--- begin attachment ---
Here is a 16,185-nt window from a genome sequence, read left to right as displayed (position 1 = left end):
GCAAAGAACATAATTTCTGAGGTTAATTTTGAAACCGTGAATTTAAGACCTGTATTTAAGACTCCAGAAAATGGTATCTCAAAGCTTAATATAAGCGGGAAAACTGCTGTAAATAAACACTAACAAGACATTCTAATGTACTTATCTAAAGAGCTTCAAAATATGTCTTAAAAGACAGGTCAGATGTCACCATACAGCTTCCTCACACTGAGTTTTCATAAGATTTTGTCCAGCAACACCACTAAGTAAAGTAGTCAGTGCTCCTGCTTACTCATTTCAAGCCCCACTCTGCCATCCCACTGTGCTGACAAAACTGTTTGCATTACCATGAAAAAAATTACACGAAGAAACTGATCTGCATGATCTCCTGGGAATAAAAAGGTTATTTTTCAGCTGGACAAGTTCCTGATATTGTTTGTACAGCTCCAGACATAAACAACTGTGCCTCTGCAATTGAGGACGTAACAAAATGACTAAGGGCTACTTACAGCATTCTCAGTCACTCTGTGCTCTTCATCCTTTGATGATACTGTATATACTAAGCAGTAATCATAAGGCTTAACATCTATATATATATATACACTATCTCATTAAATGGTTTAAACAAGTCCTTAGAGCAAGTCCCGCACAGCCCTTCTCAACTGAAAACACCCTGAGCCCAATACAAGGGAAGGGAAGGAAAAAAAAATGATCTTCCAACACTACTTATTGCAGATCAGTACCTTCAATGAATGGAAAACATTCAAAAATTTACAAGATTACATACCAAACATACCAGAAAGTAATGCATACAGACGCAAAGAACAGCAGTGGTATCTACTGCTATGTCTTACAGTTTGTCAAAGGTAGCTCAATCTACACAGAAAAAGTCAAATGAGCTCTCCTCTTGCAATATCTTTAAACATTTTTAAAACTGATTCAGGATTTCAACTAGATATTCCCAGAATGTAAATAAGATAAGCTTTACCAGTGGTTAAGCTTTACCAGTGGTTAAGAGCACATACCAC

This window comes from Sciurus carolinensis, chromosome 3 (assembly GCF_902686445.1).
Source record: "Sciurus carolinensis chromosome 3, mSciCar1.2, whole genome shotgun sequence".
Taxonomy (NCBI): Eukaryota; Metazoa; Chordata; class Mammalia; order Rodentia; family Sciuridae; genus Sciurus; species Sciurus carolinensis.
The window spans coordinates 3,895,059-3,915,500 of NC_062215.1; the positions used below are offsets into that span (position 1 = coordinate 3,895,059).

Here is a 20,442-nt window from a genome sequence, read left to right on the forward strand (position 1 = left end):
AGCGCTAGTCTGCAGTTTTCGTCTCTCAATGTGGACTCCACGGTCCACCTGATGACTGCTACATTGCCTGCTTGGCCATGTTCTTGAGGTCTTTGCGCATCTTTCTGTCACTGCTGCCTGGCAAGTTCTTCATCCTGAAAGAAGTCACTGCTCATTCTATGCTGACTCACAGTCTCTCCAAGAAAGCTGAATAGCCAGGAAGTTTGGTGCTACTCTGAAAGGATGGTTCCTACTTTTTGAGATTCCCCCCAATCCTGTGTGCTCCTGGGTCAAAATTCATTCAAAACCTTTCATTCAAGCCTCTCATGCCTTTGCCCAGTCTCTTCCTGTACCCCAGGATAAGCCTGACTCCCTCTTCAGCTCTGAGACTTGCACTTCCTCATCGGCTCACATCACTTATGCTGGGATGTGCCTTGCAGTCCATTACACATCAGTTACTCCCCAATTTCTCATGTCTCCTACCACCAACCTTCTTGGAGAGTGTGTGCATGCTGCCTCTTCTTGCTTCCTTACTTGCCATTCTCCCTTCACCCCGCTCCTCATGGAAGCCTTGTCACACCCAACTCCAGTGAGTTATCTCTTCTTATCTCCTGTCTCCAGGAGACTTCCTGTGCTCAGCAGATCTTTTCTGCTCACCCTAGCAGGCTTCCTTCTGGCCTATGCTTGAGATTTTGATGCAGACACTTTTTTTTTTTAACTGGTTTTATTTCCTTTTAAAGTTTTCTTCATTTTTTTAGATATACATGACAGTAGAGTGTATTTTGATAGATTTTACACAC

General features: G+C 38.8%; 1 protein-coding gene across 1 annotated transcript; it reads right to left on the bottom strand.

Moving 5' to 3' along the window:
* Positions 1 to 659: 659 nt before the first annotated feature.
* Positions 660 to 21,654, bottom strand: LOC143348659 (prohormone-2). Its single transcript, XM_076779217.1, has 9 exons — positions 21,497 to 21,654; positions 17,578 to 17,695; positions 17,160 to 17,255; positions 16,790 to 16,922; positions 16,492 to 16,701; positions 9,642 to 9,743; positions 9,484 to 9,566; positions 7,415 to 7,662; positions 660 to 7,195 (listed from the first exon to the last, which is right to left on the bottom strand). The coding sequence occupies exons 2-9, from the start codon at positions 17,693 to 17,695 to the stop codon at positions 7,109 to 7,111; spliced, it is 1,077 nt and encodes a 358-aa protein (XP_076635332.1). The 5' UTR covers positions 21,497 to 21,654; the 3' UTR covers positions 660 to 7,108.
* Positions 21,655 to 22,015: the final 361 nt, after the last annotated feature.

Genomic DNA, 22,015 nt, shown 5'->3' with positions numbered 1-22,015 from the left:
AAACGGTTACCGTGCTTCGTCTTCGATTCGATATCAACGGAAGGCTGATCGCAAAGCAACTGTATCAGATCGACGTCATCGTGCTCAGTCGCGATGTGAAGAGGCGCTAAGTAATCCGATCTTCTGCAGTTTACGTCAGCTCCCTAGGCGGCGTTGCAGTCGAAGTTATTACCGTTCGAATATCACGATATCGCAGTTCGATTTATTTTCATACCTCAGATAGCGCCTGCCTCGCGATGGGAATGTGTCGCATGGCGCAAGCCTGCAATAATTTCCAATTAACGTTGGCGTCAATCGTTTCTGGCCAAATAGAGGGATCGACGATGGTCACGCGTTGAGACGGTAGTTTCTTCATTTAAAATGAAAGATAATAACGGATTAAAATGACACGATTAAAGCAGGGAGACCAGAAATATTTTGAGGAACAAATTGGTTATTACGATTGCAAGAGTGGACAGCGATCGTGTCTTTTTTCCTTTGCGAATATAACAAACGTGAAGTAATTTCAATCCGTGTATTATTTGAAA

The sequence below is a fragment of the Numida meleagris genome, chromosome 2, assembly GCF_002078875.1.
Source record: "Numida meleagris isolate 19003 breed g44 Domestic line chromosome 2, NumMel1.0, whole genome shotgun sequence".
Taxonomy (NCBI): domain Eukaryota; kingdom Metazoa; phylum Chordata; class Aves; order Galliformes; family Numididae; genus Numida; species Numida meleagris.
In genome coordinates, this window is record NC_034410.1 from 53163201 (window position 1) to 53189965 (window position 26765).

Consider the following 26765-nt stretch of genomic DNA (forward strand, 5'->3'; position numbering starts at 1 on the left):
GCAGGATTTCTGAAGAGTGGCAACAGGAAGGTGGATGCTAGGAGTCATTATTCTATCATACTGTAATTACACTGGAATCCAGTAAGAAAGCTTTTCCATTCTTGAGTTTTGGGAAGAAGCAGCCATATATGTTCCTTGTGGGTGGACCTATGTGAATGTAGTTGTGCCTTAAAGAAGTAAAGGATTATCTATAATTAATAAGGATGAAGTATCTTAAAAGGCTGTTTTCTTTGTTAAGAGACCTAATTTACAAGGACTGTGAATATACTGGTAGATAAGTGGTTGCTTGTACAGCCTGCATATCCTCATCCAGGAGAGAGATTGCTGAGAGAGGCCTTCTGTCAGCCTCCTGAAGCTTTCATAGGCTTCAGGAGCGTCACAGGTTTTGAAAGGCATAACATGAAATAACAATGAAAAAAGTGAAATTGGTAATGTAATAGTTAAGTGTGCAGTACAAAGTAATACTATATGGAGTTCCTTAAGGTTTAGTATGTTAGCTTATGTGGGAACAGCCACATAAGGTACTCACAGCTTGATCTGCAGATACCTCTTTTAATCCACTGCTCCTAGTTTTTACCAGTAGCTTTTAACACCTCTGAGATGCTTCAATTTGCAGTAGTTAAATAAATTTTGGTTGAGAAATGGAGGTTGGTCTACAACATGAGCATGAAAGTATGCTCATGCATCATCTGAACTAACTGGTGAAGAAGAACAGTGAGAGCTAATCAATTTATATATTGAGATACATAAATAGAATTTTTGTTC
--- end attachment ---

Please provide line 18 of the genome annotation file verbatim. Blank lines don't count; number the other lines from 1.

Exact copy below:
Taxonomy (NCBI): domain Eukaryota; kingdom Metazoa; phylum Chordata; class Aves; order Galliformes; family Numididae; genus Numida; species Numida meleagris.